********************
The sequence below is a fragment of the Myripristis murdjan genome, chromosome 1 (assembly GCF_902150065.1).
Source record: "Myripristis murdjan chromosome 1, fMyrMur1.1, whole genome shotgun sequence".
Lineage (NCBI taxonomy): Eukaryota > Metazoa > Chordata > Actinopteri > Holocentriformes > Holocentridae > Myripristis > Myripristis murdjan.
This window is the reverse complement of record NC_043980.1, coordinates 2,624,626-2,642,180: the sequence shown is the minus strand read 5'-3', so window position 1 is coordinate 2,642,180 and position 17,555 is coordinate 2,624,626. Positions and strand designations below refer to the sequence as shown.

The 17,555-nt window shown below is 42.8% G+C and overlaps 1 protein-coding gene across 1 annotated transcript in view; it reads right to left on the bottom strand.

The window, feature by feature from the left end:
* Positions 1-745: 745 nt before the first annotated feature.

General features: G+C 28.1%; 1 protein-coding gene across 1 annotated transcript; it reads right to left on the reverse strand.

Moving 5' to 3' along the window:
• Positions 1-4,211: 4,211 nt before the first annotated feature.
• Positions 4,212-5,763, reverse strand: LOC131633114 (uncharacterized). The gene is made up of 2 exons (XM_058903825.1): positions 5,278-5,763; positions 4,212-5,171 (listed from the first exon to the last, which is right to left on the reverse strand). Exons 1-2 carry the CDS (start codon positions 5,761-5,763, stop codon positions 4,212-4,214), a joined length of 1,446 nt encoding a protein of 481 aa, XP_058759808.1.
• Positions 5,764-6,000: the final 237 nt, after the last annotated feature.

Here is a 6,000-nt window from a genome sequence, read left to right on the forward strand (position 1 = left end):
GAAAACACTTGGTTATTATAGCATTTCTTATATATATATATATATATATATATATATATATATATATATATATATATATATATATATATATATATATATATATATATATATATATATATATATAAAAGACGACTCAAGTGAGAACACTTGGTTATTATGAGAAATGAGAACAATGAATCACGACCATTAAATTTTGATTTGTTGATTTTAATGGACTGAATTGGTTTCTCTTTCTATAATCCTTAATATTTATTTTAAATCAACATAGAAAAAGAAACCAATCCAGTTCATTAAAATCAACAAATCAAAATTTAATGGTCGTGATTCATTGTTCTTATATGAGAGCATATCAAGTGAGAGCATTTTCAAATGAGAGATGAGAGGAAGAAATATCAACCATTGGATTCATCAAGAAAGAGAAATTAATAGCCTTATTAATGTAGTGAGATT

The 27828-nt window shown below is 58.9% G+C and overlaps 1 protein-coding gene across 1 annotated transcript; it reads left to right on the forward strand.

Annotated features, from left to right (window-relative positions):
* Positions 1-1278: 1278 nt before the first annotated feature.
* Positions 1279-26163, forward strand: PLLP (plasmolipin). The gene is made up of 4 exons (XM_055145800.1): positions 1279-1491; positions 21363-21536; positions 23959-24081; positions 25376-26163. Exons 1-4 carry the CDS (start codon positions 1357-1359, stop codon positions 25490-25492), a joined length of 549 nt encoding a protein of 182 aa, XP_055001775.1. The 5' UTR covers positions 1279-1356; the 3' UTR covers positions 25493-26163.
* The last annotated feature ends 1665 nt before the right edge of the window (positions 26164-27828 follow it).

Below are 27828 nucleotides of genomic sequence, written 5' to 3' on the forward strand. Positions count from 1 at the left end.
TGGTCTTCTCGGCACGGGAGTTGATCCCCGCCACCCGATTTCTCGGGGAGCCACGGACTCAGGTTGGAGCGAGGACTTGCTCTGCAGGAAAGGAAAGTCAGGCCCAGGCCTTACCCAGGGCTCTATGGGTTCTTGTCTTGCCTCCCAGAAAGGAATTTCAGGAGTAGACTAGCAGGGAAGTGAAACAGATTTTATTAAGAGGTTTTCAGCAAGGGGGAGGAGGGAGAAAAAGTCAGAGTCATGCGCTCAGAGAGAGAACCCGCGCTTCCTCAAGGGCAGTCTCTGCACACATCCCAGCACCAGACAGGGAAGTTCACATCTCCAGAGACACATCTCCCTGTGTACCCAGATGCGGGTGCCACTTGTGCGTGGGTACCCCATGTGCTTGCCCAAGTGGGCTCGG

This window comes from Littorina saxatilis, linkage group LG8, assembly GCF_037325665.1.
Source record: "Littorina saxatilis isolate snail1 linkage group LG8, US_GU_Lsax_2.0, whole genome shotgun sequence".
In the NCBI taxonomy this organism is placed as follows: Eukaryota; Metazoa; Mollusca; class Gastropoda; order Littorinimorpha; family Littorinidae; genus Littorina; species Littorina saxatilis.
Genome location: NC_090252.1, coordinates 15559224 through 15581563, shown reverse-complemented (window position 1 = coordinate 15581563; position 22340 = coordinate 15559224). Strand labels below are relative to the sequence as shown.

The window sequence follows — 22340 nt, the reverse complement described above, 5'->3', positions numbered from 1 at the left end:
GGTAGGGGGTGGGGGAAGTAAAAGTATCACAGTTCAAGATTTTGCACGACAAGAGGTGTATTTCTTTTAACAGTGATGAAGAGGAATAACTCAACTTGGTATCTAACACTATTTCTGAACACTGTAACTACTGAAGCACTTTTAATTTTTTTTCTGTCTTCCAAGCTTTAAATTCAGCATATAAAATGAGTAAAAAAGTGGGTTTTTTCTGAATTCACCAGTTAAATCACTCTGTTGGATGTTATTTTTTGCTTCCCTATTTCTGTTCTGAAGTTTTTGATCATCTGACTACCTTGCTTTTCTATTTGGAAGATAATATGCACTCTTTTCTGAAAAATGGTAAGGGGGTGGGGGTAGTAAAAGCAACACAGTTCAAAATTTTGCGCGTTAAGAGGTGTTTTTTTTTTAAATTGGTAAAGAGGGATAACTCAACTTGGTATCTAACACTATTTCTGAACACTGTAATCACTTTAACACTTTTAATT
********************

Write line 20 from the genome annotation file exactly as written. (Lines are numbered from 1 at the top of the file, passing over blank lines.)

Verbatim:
Below are 27828 nucleotides of genomic sequence, written 5' to 3' on the forward strand. Positions count from 1 at the left end.